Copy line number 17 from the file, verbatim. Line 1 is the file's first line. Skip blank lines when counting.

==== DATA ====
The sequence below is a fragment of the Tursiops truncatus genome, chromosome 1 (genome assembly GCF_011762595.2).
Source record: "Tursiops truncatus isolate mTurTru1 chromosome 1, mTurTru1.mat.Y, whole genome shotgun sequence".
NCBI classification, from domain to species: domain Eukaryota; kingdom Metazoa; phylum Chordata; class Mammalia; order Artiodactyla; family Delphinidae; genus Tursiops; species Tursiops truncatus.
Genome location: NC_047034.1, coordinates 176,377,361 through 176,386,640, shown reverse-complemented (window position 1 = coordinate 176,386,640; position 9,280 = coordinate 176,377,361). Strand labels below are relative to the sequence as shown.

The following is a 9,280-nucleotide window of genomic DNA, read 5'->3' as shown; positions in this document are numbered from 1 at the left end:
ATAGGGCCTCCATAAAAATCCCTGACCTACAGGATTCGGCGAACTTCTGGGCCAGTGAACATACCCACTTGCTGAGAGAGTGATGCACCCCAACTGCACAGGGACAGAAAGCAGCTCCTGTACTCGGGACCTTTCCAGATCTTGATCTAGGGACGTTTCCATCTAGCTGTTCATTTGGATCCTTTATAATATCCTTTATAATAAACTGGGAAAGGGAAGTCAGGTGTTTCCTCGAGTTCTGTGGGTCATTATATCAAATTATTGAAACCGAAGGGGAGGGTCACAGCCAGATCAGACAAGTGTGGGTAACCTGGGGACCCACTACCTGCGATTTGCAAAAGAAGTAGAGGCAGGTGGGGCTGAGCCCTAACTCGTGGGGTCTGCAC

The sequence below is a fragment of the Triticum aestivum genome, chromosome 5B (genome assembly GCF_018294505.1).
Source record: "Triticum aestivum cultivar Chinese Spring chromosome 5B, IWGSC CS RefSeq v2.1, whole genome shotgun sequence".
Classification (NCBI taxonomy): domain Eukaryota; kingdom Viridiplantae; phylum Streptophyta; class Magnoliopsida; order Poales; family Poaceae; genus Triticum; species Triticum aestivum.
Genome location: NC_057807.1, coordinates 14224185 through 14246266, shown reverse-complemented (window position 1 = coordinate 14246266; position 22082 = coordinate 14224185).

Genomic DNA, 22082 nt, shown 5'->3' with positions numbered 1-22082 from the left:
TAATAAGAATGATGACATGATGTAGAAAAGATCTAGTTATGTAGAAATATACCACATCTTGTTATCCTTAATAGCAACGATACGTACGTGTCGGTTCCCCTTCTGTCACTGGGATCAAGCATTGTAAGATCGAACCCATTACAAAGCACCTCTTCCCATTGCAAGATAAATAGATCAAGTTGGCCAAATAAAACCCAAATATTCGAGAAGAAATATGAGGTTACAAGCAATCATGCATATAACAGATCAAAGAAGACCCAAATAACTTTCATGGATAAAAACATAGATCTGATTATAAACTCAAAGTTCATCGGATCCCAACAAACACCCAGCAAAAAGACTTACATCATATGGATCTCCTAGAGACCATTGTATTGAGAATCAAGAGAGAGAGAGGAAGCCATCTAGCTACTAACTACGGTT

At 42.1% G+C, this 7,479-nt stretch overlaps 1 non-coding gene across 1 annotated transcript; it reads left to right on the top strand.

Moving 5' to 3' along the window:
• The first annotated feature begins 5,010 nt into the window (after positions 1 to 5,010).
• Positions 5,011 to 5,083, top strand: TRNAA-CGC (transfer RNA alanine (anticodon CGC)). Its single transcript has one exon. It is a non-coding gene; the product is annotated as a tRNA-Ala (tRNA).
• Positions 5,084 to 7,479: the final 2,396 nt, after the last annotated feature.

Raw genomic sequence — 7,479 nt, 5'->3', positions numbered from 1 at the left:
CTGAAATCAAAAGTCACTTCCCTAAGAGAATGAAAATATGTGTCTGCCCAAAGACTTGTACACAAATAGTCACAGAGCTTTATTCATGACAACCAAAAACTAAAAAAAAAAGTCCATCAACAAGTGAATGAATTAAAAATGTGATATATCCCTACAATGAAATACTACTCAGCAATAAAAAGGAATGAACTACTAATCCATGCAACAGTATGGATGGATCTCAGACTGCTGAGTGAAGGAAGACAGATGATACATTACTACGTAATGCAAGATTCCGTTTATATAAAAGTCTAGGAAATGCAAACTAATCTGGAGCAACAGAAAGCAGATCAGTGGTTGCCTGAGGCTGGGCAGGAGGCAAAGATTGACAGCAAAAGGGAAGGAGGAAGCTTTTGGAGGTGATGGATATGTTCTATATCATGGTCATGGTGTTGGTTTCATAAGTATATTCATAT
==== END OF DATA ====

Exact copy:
• Positions 5,084 to 7,479: the final 2,396 nt, after the last annotated feature.